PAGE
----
Boise State ‘Cyberdome’ program trains students in responding to cyberattacks

Students in a cybersecurity program at Boise State University in Idaho are helping rural schools and governments monitor for cyberattacks.
Boise State University Cyberdome students pose for a photo wearing their school's colors.
Boise State University Cyberdome students (left to right) Madilyn Bosselman, Robert Verity, Adam Brenden, Isaac Bard and Max Mason. Photo by Pricilla Grover, Boise State University

A cybersecurity program at Boise State University in Idaho is working to alleviate tech workforce challenges by training the next generation of cyber professionals, and now it’s extending services to rural schools and governments.

The program, also known as Cyberdome, began one year ago at Boise State’s Institute for Pervasive Cybersecurity. It’s a partnership with Steller Cyber’s Open XDR platform, an AI-powered threat detection software. Students participating in the program gain real-world experience by helping assess cyberattacks against their clients, which include rural K-12 school districts, local governments and other organizations that have limited budgets to hire cybersecurity professionals.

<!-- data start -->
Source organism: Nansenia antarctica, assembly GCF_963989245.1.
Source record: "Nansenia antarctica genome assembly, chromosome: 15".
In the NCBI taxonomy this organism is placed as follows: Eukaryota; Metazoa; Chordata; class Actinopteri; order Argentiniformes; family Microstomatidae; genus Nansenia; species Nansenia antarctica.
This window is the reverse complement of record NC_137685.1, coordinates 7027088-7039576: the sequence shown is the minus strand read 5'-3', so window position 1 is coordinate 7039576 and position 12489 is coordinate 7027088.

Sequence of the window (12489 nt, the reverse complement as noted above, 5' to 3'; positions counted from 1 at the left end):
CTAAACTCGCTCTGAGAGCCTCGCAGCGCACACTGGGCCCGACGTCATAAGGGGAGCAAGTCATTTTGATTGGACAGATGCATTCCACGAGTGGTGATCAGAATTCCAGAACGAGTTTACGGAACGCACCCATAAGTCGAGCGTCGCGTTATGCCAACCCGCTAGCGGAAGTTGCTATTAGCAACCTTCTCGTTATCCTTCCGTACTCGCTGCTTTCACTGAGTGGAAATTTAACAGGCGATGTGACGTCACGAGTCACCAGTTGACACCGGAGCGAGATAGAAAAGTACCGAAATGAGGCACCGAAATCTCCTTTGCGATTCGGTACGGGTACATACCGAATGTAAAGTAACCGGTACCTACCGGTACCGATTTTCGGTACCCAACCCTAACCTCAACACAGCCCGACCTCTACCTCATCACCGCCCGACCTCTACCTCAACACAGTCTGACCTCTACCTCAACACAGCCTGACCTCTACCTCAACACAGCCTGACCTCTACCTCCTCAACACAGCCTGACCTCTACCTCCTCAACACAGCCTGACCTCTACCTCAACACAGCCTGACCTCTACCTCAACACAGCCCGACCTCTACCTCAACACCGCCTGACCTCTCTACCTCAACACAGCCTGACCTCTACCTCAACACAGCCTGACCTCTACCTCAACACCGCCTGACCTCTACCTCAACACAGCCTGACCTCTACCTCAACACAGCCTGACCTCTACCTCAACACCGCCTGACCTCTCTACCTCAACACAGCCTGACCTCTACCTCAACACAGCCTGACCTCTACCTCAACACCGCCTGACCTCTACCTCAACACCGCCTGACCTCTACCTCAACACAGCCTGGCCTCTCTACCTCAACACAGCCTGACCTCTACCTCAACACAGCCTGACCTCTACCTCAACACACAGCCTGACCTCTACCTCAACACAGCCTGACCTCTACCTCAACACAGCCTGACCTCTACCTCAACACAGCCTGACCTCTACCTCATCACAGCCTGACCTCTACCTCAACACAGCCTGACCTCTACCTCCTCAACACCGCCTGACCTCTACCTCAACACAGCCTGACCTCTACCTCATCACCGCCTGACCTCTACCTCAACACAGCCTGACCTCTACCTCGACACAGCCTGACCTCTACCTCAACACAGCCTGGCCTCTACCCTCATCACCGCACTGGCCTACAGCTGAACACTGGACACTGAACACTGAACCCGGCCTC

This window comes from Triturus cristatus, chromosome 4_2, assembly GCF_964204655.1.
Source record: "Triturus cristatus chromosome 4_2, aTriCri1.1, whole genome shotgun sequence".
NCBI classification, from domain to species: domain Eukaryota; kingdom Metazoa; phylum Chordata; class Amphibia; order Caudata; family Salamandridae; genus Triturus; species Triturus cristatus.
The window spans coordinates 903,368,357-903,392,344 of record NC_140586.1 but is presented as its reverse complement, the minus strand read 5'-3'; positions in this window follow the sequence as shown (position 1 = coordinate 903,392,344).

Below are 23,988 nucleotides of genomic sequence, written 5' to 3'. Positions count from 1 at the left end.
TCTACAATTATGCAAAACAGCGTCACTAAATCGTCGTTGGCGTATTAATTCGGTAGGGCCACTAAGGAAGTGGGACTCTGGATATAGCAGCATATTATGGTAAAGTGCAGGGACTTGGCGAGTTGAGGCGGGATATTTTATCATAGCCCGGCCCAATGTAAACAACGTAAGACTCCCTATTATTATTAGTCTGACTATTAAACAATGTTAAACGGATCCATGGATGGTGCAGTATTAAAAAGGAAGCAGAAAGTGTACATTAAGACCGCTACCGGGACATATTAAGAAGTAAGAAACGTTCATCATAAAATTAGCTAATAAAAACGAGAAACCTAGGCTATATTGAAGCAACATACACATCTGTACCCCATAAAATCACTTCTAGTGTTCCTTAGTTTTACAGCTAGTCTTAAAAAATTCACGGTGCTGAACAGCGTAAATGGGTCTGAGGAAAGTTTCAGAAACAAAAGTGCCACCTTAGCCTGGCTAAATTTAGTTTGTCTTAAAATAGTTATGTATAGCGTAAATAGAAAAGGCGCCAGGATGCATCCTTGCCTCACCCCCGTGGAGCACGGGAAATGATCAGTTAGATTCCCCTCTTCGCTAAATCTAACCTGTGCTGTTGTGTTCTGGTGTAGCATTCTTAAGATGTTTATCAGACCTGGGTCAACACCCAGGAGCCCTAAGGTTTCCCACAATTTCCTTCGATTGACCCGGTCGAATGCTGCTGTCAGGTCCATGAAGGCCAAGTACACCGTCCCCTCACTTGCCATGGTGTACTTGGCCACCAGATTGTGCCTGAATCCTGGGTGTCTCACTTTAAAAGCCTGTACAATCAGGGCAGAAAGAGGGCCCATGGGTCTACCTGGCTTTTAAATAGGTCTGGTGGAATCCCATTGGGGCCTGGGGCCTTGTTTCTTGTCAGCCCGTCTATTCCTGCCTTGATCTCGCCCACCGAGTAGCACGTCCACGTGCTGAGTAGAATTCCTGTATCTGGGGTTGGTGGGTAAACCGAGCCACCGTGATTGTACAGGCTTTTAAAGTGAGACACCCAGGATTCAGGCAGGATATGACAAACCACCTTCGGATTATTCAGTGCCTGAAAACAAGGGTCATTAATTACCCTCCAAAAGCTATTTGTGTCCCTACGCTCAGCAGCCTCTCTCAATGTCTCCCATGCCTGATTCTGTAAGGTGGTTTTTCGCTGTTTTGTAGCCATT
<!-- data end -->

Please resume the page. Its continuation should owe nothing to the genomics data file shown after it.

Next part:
“We’ve had a phenomenal year,” Edward Vasko, director of Boise State’s Institute for Pervasive Cybersecurity, said in a press release. “We’ve partnered with other colleges in our state, and there are now dozens of Idaho students certified on using the Stellar Cyber platform.”

Between January and July of this year, Cyberdome students monitored more than 5,000 assets, analyzed more than 53,000 possible attacks and notified clients of 350 potential real-time attacks, according to the release.


Students work for the Cyberdome as interns, an opportunity made possible by grants from the Idaho Global Entrepreneurship Mission’s Higher Education Research Council and Idaho’s Workforce Development Council. 

Outside of providing students relevant training for careers in cybersecurity, the Cyberdome also provides its clients peace of mind, said Marty Gang, the chief technology officer of Lewis-Clark State College, a client of the Cyberdome.

“The Cyberdome has provided resources and information we have not been able to afford ourselves being a small college,” Gang said in the release. “We have not been able to access a lot of expensive equipment and software, and the Cyberdome has provided access to a large number of good resources. Being provided insight into activities on our network that we didn’t have visibility into before has been very useful.”

Latest Podcasts